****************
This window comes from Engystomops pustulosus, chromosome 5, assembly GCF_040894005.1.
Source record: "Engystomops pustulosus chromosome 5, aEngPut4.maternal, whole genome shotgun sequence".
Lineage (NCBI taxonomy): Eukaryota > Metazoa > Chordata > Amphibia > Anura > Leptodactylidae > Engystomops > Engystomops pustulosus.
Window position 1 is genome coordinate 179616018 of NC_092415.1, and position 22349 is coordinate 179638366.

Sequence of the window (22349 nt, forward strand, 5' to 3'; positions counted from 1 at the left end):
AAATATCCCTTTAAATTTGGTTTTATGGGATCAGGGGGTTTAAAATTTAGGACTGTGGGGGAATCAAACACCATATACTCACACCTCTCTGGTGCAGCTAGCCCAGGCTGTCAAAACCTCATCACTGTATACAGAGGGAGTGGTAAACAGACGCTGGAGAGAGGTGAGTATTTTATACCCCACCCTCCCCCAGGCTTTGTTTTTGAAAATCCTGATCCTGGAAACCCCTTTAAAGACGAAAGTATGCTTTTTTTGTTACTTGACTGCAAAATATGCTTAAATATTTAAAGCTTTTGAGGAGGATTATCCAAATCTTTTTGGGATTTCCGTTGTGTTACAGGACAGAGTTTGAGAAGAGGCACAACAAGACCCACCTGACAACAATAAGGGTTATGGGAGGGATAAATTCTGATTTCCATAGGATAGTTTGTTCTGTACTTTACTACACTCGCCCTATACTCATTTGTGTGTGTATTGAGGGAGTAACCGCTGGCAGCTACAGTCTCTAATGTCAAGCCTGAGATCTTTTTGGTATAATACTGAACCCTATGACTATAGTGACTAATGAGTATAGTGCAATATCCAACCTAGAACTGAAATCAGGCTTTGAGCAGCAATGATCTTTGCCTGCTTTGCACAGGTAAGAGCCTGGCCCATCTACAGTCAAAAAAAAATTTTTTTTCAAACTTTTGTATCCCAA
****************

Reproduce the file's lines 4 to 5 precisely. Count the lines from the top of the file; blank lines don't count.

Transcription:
Window position 1 is genome coordinate 179616018 of NC_092415.1, and position 22349 is coordinate 179638366.

Sequence of the window (22349 nt, forward strand, 5' to 3'; positions counted from 1 at the left end):